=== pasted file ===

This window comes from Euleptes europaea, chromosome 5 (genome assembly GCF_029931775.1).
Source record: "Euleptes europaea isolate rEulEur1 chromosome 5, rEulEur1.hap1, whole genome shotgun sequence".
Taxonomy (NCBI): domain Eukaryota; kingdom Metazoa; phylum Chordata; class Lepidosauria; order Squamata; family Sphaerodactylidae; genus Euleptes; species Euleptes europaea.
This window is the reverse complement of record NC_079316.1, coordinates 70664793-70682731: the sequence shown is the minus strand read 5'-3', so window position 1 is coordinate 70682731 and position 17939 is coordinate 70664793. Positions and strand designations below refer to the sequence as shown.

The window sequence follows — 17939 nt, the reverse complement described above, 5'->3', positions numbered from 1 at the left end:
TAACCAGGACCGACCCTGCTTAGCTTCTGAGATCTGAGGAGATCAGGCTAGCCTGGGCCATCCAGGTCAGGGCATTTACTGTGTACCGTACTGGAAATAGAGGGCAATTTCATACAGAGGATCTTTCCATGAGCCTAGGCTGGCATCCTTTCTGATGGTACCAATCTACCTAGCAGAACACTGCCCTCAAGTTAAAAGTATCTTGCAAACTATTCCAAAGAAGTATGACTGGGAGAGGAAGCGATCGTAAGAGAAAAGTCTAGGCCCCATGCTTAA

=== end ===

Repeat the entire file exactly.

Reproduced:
This window comes from Euleptes europaea, chromosome 5 (genome assembly GCF_029931775.1).
Source record: "Euleptes europaea isolate rEulEur1 chromosome 5, rEulEur1.hap1, whole genome shotgun sequence".
Taxonomy (NCBI): domain Eukaryota; kingdom Metazoa; phylum Chordata; class Lepidosauria; order Squamata; family Sphaerodactylidae; genus Euleptes; species Euleptes europaea.
This window is the reverse complement of record NC_079316.1, coordinates 70664793-70682731: the sequence shown is the minus strand read 5'-3', so window position 1 is coordinate 70682731 and position 17939 is coordinate 70664793. Positions and strand designations below refer to the sequence as shown.

The window sequence follows — 17939 nt, the reverse complement described above, 5'->3', positions numbered from 1 at the left end:
TAACCAGGACCGACCCTGCTTAGCTTCTGAGATCTGAGGAGATCAGGCTAGCCTGGGCCATCCAGGTCAGGGCATTTACTGTGTACCGTACTGGAAATAGAGGGCAATTTCATACAGAGGATCTTTCCATGAGCCTAGGCTGGCATCCTTTCTGATGGTACCAATCTACCTAGCAGAACACTGCCCTCAAGTTAAAAGTATCTTGCAAACTATTCCAAAGAAGTATGACTGGGAGAGGAAGCGATCGTAAGAGAAAAGTCTAGGCCCCATGCTTAA